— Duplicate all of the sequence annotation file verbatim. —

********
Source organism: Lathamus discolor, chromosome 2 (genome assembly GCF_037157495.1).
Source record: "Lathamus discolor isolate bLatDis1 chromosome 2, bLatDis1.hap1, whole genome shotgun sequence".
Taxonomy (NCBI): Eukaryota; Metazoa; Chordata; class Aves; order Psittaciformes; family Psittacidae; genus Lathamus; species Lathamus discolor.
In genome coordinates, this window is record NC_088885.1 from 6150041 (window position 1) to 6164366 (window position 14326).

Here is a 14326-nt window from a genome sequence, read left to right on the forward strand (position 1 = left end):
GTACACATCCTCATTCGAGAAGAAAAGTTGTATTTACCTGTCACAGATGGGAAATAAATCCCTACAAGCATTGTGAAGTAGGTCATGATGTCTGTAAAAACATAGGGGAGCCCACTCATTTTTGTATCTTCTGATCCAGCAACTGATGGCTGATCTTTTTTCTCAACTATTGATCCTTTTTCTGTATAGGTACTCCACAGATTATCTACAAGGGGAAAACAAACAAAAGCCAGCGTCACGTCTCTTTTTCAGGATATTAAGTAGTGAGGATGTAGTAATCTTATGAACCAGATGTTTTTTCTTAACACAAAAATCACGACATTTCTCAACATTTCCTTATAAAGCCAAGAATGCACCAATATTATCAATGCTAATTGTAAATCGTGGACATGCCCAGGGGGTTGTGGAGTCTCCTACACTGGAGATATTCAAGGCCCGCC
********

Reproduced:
Source organism: Lathamus discolor, chromosome 2 (genome assembly GCF_037157495.1).
Source record: "Lathamus discolor isolate bLatDis1 chromosome 2, bLatDis1.hap1, whole genome shotgun sequence".
Taxonomy (NCBI): Eukaryota; Metazoa; Chordata; class Aves; order Psittaciformes; family Psittacidae; genus Lathamus; species Lathamus discolor.
In genome coordinates, this window is record NC_088885.1 from 6150041 (window position 1) to 6164366 (window position 14326).

Here is a 14326-nt window from a genome sequence, read left to right on the forward strand (position 1 = left end):
GTACACATCCTCATTCGAGAAGAAAAGTTGTATTTACCTGTCACAGATGGGAAATAAATCCCTACAAGCATTGTGAAGTAGGTCATGATGTCTGTAAAAACATAGGGGAGCCCACTCATTTTTGTATCTTCTGATCCAGCAACTGATGGCTGATCTTTTTTCTCAACTATTGATCCTTTTTCTGTATAGGTACTCCACAGATTATCTACAAGGGGAAAACAAACAAAAGCCAGCGTCACGTCTCTTTTTCAGGATATTAAGTAGTGAGGATGTAGTAATCTTATGAACCAGATGTTTTTTCTTAACACAAAAATCACGACATTTCTCAACATTTCCTTATAAAGCCAAGAATGCACCAATATTATCAATGCTAATTGTAAATCGTGGACATGCCCAGGGGGTTGTGGAGTCTCCTACACTGGAGATATTCAAGGCCCGCC